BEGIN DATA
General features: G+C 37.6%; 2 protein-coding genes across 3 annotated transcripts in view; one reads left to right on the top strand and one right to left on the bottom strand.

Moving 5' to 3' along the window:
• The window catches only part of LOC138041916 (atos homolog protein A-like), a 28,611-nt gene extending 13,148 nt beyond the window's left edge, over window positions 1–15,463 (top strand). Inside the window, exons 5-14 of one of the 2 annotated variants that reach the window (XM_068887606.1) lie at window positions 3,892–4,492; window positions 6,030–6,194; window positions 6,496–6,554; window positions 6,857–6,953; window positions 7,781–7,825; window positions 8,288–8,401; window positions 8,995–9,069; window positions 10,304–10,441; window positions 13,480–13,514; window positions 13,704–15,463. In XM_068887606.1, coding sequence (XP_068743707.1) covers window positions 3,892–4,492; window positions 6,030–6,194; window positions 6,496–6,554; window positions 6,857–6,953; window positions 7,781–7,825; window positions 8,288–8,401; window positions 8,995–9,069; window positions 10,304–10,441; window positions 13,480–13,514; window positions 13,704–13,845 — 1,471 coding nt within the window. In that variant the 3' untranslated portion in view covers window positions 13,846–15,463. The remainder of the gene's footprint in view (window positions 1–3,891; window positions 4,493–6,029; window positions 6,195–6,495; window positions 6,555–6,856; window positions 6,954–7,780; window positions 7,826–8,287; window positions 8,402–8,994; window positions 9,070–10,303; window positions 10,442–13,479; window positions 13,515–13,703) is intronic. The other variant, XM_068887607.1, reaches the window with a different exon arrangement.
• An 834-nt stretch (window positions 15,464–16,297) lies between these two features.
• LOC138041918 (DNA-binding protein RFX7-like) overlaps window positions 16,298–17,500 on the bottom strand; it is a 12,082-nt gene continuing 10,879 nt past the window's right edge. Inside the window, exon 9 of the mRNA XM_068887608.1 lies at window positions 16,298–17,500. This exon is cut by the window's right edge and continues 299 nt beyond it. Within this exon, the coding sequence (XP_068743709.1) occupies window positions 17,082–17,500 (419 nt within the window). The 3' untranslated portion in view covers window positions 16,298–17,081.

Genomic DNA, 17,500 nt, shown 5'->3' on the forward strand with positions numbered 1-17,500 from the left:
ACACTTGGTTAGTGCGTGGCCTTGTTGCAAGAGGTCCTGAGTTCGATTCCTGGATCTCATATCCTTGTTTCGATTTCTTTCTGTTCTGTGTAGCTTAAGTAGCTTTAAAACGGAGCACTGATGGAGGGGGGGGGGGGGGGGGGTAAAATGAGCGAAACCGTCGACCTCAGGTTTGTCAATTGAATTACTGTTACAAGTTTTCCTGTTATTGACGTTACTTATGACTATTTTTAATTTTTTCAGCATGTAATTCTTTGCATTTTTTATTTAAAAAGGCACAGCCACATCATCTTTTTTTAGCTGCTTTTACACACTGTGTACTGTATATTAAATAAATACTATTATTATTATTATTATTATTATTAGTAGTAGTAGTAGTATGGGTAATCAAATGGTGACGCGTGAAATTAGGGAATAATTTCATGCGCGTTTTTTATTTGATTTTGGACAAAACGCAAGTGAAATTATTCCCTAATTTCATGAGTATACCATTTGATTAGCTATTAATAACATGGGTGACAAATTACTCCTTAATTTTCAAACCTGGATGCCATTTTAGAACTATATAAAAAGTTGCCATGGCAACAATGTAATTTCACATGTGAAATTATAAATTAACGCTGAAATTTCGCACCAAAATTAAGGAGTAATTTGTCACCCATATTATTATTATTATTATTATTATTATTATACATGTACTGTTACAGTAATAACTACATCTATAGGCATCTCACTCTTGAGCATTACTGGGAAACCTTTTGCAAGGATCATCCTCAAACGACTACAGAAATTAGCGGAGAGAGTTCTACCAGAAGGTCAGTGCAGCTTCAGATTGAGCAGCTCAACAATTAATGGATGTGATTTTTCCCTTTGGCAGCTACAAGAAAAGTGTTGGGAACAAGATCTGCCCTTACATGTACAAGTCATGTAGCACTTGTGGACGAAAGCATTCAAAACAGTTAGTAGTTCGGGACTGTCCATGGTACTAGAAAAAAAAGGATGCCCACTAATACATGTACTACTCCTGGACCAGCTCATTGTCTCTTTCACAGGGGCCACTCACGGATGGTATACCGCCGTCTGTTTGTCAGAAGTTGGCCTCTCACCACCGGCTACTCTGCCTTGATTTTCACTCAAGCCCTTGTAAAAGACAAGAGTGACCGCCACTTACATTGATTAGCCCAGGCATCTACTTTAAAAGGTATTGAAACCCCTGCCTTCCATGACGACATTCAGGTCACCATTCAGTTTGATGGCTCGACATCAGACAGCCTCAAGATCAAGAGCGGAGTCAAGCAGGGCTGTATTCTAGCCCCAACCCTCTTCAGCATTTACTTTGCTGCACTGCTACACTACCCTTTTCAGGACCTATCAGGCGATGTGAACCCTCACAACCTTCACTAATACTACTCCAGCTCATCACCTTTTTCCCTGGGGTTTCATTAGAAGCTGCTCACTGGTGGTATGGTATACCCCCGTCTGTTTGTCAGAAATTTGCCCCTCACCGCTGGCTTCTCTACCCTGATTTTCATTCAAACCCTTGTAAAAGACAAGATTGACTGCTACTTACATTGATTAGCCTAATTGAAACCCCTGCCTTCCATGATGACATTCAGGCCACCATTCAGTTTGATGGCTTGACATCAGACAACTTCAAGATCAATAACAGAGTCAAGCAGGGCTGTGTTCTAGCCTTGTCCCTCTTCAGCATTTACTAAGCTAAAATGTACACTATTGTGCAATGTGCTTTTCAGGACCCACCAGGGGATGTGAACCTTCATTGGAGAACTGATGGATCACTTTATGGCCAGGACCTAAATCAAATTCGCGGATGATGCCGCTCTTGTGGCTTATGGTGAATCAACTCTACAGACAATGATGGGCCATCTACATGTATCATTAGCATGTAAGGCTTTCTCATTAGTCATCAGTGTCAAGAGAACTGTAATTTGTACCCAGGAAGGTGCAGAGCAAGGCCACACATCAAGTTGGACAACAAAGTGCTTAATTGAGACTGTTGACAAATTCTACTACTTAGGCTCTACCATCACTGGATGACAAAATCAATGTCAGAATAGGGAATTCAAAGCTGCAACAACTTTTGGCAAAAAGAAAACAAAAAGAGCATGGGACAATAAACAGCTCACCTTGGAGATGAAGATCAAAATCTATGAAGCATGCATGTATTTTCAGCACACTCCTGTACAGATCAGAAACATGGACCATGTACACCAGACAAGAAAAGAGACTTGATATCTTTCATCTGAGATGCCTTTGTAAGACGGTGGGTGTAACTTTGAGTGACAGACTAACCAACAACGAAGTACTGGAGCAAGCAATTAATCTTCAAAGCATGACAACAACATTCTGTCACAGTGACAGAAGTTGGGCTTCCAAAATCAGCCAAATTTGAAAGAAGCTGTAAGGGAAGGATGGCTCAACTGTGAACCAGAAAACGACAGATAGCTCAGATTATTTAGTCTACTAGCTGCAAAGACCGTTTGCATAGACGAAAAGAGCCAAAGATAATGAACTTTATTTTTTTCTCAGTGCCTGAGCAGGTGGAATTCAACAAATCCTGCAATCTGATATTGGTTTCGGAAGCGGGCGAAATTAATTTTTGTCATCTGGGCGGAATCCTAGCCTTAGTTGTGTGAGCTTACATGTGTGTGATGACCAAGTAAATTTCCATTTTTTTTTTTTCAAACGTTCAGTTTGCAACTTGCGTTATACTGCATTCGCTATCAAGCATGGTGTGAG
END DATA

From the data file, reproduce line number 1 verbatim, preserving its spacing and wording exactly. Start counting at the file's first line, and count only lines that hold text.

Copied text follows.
General features: G+C 37.6%; 2 protein-coding genes across 3 annotated transcripts in view; one reads left to right on the top strand and one right to left on the bottom strand.